There are lots of films that explore these different experiences, including The Exiles (Mackenzie 1961), Black Girl (Sembene 1966), El Norte (Nava 1983), White Mischief (Radford 1987), Lone Star (Sayles 1996), Men with Guns (Sayles 1997), Last Resort (Pawlikoski 2000), Demonlover (Assayas 2002), In this World (Winterbottom 2002), Blind Shaft (Li 2003), Code 46 (Winterbottom 2003), Silver City (Sayles 2004), Ghosts (Broomfield 2006), Blind Mountain (Li 2007), It’s a Free World… (Loach 2007), Frozen River (Hunt 2008), Sleep Dealer (Rivera 2008), She, A Chinese (Guo 2009), Sin Nombre (Fukunaga 2009), Le Havre (Kaurismäki 2011), Out in the Dark (Mayer 2012).

Kevin Foster, who compares films from the Windrush era – Sapphire (Dearden 1959), Flame in the Streets (Baker 1961) – with Last Resort and Dirty Pretty Things argues that such films, for all their apparent concern with the experience of migrant populations are ultimately more concerned with the ways in which their presence impacts upon and is articulated by the domestic population.

what unites the differing treatments of exile and displacement is their common focus on domestic anxieties regarding British national identity. … these films suggest that the experiences of migrants and asylum seekers … are of less interest to British audiences and filmmakers than what is happening to their own countries and themselves. … The new migrants, like their Commonwealth forebears, are of interest to British filmmakers in so far as they provide a focus for the analysis and treatment of essentially domestic political, social and cultural concerns. (Foster 683, 688)

He also outlines a common set of preoccupations in these films: ‘to explore and map the alien space of the here and now’; ‘what it means to lose one’s place in the world’; ‘what it means to lose the cultural identity that anchors one to [the world]’; ‘what it is to be stateless, lost and adrift’; ‘how, under the manifold pressures of migration, families cope, collapse or coalesce, how their traditional structures and roles shift in the face of unexpected circumstances and unfamiliar needs’; the nature and frequency of ‘improvised’ and ‘quasi-familial arrangements’ for support (688).

While this is all rather uncontroversial, his final point is perhaps more difficult to process: for all the often extreme differences between being a white citizen, a citizen of colour and a newly-arrived migrant (of whatever sort), the appeal of such films to the domestic audience lies in some kind of recognition of a shared experience of precarity and dislocation in a country that is becoming increasingly unhomely to the majority of its own citizens. As Foster writes

Britain may still exercise a magnetic attraction to the descamisados of the modern world but it is an increasingly foreign land to its own people, less a home and more like a hotel where every care or comfort comes at a price. (691)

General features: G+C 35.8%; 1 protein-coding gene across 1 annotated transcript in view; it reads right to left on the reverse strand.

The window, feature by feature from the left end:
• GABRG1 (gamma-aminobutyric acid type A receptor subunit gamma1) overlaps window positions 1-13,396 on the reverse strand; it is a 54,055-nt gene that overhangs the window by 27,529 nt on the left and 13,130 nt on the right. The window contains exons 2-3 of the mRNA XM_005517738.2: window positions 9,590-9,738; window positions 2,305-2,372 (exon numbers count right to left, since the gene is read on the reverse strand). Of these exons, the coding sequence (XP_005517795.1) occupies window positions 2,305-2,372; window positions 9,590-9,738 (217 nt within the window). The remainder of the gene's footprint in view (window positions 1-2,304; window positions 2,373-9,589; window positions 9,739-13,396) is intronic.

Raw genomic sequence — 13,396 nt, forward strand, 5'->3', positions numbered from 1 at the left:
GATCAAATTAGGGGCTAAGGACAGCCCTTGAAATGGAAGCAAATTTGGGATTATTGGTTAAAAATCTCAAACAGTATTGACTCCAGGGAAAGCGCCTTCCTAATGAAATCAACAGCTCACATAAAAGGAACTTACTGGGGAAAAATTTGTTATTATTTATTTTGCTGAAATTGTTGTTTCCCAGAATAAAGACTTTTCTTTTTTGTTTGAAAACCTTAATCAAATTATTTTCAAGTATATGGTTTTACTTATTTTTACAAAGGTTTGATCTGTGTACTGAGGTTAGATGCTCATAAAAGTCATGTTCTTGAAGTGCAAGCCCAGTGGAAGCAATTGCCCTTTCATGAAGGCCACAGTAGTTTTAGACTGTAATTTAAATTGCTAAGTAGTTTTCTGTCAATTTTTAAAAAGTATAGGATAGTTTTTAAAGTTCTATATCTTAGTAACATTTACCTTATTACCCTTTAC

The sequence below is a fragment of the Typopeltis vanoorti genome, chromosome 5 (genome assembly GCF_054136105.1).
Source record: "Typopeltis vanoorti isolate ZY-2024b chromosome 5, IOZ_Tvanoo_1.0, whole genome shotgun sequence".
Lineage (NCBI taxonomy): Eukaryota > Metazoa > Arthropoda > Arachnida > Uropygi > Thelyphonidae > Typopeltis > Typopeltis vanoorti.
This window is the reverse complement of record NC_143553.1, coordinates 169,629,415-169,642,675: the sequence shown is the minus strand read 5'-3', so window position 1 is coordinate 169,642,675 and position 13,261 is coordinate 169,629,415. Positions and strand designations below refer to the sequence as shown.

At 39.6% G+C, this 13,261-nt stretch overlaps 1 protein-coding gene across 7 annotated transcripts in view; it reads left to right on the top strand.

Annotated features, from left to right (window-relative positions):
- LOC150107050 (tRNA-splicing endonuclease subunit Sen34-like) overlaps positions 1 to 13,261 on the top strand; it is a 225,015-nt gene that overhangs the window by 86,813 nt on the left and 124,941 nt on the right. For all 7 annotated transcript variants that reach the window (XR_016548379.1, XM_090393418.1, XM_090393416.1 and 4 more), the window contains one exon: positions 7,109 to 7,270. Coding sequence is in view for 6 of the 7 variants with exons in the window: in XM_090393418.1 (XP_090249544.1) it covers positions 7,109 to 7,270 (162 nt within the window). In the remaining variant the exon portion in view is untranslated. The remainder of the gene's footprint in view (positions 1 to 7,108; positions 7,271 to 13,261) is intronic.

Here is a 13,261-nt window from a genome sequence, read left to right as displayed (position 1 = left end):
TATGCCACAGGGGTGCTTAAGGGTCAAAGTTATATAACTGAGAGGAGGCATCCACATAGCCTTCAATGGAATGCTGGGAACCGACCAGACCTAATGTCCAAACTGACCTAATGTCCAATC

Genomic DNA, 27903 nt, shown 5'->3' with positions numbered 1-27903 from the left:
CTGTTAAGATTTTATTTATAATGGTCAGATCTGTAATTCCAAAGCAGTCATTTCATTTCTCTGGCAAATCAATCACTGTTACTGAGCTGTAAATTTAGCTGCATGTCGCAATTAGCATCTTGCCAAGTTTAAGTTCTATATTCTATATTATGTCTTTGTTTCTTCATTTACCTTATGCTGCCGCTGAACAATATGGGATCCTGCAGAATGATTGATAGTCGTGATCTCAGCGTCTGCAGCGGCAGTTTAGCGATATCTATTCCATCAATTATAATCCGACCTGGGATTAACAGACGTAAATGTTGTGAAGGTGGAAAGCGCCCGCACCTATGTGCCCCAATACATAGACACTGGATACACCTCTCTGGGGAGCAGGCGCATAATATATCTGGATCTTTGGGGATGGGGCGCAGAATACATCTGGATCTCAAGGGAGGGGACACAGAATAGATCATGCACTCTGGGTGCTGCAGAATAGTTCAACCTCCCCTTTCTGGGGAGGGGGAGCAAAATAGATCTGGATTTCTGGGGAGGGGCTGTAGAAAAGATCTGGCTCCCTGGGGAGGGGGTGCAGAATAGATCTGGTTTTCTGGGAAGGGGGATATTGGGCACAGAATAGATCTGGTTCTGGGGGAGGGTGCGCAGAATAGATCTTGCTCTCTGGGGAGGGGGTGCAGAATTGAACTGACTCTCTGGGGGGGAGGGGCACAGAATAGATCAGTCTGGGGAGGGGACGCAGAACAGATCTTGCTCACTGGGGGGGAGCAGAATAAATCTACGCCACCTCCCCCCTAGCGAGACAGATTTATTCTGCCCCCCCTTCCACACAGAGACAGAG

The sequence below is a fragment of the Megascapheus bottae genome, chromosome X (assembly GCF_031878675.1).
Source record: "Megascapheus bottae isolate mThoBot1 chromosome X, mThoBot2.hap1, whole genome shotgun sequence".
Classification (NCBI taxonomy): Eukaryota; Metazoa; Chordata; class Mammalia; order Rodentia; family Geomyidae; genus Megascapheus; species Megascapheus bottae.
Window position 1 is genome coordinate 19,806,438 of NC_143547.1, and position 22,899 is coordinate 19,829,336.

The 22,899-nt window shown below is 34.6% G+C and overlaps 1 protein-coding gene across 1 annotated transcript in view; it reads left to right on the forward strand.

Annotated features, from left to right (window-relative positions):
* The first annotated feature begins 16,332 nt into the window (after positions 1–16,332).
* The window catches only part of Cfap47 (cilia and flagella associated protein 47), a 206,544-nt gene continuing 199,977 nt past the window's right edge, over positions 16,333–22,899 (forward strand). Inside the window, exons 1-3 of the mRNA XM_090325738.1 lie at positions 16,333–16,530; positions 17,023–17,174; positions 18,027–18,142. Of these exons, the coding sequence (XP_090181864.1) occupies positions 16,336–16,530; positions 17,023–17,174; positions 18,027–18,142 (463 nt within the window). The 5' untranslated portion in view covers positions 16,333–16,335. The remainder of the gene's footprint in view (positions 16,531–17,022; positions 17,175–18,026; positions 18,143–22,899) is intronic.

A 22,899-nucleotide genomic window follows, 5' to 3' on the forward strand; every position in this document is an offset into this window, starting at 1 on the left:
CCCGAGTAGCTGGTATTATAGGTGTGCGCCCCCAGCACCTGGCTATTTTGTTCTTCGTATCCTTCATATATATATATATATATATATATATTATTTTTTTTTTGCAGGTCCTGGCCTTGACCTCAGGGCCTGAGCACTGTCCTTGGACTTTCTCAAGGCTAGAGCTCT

Our own discussion of Dirty Pretty Things began with its view of London. For a film centred around a reasonably classy central London hotel, it is initially surprising that we  see so few tourists and nothing of tourist London: no Big Ben or London Eye or St Paul’s Cathedral or Southbank or Dome. There is also a strong emphasis on spaces of transition – hotel lobbies and bedrooms, taxis, car parks, tunnels, corridors, Heathrow airport; like Boyz N the Hood, this is a film about mobility and entrapment. Moreover, Frears’ colour palette – bright blocks of colour – give it all a slightly unnatural, constructed feel, despite its location shooting and overall naturalism, as if to insist that there is nothing normal or natural about this city. It is manmade, artificial, and so are the economic and social relations that dominate it. (This idea is extended through the image Senay (Audrey Tautou) has of New York, clearly derived from film and television and tourist imagery – a fetishised irreality she both clings to and knows to be false).

The London we see in the film is like the inverse of Notting Hill (Michell 1999), which ethnically cleansed its eponymous location (as subsequent gentrification is also doing). In Dirty Pretty Things, there are (almost) no white people because it focuses on cleaners, night staff, taxi drivers, and so on – the ethnically diverse working class without which the city would grind to a halt but who are typically marginalised.

The other key idea we discussed was concerned with borders. We tend to think of borders as physical locations whereas they are much more complex than that. They are legal constructs which only sometimes coincide with physical locations around the edges of a country. The apparatus of the border also functions within the enbordered territory. The crude, violent aggression of the Immigration Officers who tear apart Senay’s flat looking for evidence that she is working or accepting rent from a subletting tenant, and the laws banning her from earning any income while her case is being processed are just as much the border as the passport control points through which she and Okwe (Chiwetel Ejiofor) must pass on their way into and out of the UK. Just as the ‘transnational corporate expatriate’ is never labelled an economic migrant, so the ban on asylum seekers earning an income emphasise the relationship between wealth and the border. It is this function of the border that drives Senay and others into underpaid labour, sweatshops, sexual harassment and a state of constant precarity – and into the grips of organ harvesters…